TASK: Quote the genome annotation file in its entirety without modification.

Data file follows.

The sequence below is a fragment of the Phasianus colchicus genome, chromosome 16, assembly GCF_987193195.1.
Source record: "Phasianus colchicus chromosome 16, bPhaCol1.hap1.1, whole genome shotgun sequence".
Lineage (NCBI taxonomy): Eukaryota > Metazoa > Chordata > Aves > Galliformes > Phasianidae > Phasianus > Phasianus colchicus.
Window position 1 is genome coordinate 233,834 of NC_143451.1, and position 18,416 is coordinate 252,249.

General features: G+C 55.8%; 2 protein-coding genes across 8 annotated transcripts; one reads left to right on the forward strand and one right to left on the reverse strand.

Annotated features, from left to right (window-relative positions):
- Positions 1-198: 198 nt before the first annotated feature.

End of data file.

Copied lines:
The sequence below is a fragment of the Phasianus colchicus genome, chromosome 16, assembly GCF_987193195.1.
Source record: "Phasianus colchicus chromosome 16, bPhaCol1.hap1.1, whole genome shotgun sequence".
Lineage (NCBI taxonomy): Eukaryota > Metazoa > Chordata > Aves > Galliformes > Phasianidae > Phasianus > Phasianus colchicus.
Window position 1 is genome coordinate 233,834 of NC_143451.1, and position 18,416 is coordinate 252,249.

General features: G+C 55.8%; 2 protein-coding genes across 8 annotated transcripts; one reads left to right on the forward strand and one right to left on the reverse strand.

Annotated features, from left to right (window-relative positions):
- Positions 1-198: 198 nt before the first annotated feature.